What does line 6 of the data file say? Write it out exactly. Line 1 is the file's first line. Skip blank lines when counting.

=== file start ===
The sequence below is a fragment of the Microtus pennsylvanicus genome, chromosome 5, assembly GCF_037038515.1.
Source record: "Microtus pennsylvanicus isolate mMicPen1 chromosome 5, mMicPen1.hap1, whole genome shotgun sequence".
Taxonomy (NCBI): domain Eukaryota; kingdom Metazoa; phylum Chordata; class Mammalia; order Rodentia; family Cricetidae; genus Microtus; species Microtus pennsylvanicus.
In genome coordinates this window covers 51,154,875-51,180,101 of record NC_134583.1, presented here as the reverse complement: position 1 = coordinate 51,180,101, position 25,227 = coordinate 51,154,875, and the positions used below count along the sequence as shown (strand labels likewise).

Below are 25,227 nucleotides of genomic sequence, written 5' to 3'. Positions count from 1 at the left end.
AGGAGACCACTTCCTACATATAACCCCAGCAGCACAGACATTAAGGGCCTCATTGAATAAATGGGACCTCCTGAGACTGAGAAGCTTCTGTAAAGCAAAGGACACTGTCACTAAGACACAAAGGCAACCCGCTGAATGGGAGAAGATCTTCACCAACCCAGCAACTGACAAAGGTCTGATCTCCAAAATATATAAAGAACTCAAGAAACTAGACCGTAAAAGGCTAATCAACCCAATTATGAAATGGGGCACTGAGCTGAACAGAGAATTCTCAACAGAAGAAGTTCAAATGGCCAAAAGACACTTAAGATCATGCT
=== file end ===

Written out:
AGGAGACCACTTCCTACATATAACCCCAGCAGCACAGACATTAAGGGCCTCATTGAATAAATGGGACCTCCTGAGACTGAGAAGCTTCTGTAAAGCAAAGGACACTGTCACTAAGACACAAAGGCAACCCGCTGAATGGGAGAAGATCTTCACCAACCCAGCAACTGACAAAGGTCTGATCTCCAAAATATATAAAGAACTCAAGAAACTAGACCGTAAAAGGCTAATCAACCCAATTATGAAATGGGGCACTGAGCTGAACAGAGAATTCTCAACAGAAGAAGTTCAAATGGCCAAAAGACACTTAAGATCATGCT